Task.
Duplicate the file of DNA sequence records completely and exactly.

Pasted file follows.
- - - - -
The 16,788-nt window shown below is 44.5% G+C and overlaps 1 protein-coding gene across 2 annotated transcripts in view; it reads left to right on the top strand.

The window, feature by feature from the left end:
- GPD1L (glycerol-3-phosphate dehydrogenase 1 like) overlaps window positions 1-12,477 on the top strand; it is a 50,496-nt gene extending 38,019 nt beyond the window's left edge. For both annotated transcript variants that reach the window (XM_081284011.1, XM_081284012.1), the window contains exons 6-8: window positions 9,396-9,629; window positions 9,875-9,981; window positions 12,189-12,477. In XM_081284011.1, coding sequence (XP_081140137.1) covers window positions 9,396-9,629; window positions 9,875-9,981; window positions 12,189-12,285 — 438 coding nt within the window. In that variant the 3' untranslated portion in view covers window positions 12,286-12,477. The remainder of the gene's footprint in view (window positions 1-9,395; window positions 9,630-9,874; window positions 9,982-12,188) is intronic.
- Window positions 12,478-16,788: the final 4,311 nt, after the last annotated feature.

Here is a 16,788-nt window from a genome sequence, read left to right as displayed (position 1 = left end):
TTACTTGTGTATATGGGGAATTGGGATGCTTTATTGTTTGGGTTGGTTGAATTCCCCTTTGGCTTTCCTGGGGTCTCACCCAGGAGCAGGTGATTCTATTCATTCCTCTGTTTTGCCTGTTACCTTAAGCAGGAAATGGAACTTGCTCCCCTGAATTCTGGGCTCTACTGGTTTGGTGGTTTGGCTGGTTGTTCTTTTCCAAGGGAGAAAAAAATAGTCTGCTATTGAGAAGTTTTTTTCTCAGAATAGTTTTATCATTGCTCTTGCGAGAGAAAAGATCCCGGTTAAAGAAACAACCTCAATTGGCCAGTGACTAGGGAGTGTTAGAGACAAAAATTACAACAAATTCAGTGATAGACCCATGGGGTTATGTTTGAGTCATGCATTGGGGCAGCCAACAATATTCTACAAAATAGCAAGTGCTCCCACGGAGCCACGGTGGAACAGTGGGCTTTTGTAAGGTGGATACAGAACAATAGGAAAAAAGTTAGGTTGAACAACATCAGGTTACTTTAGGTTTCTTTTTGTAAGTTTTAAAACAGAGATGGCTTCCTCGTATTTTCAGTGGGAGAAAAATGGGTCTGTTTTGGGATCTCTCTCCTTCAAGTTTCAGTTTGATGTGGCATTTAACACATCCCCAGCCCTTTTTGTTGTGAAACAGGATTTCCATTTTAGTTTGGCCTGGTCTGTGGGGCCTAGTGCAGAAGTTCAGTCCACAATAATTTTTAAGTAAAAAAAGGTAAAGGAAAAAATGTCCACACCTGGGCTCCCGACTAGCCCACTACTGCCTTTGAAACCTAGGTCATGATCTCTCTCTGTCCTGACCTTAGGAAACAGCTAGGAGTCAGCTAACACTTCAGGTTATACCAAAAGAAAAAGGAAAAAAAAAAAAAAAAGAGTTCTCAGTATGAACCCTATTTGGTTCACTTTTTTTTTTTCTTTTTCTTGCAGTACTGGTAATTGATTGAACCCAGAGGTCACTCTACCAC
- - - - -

The 16,788-nt window shown below is 44.5% G+C and overlaps 1 protein-coding gene across 2 annotated transcripts in view; it reads left to right on the top strand.

The window, feature by feature from the left end:
- GPD1L (glycerol-3-phosphate dehydrogenase 1 like) overlaps window positions 1-12,477 on the top strand; it is a 50,496-nt gene extending 38,019 nt beyond the window's left edge. For both annotated transcript variants that reach the window (XM_081284011.1, XM_081284012.1), the window contains exons 6-8: window positions 9,396-9,629; window positions 9,875-9,981; window positions 12,189-12,477. In XM_081284011.1, coding sequence (XP_081140137.1) covers window positions 9,396-9,629; window positions 9,875-9,981; window positions 12,189-12,285 — 438 coding nt within the window. In that variant the 3' untranslated portion in view covers window positions 12,286-12,477. The remainder of the gene's footprint in view (window positions 1-9,395; window positions 9,630-9,874; window positions 9,982-12,188) is intronic.
- Window positions 12,478-16,788: the final 4,311 nt, after the last annotated feature.

Here is a 16,788-nt window from a genome sequence, read left to right as displayed (position 1 = left end):
TTACTTGTGTATATGGGGAATTGGGATGCTTTATTGTTTGGGTTGGTTGAATTCCCCTTTGGCTTTCCTGGGGTCTCACCCAGGAGCAGGTGATTCTATTCATTCCTCTGTTTTGCCTGTTACCTTAAGCAGGAAATGGAACTTGCTCCCCTGAATTCTGGGCTCTACTGGTTTGGTGGTTTGGCTGGTTGTTCTTTTCCAAGGGAGAAAAAAATAGTCTGCTATTGAGAAGTTTTTTTCTCAGAATAGTTTTATCATTGCTCTTGCGAGAGAAAAGATCCCGGTTAAAGAAACAACCTCAATTGGCCAGTGACTAGGGAGTGTTAGAGACAAAAATTACAACAAATTCAGTGATAGACCCATGGGGTTATGTTTGAGTCATGCATTGGGGCAGCCAACAATATTCTACAAAATAGCAAGTGCTCCCACGGAGCCACGGTGGAACAGTGGGCTTTTGTAAGGTGGATACAGAACAATAGGAAAAAAGTTAGGTTGAACAACATCAGGTTACTTTAGGTTTCTTTTTGTAAGTTTTAAAACAGAGATGGCTTCCTCGTATTTTCAGTGGGAGAAAAATGGGTCTGTTTTGGGATCTCTCTCCTTCAAGTTTCAGTTTGATGTGGCATTTAACACATCCCCAGCCCTTTTTGTTGTGAAACAGGATTTCCATTTTAGTTTGGCCTGGTCTGTGGGGCCTAGTGCAGAAGTTCAGTCCACAATAATTTTTAAGTAAAAAAAGGTAAAGGAAAAAATGTCCACACCTGGGCTCCCGACTAGCCCACTACTGCCTTTGAAACCTAGGTCATGATCTCTCTCTGTCCTGACCTTAGGAAACAGCTAGGAGTCAGCTAACACTTCAGGTTATACCAAAAGAAAAAGGAAAAAAAAAAAAAAAAGAGTTCTCAGTATGAACCCTATTTGGTTCACTTTTTTTTTTTCTTTTTCTTGCAGTACTGGTAATTGATTGAACCCAGAGGTCACTCTACCAC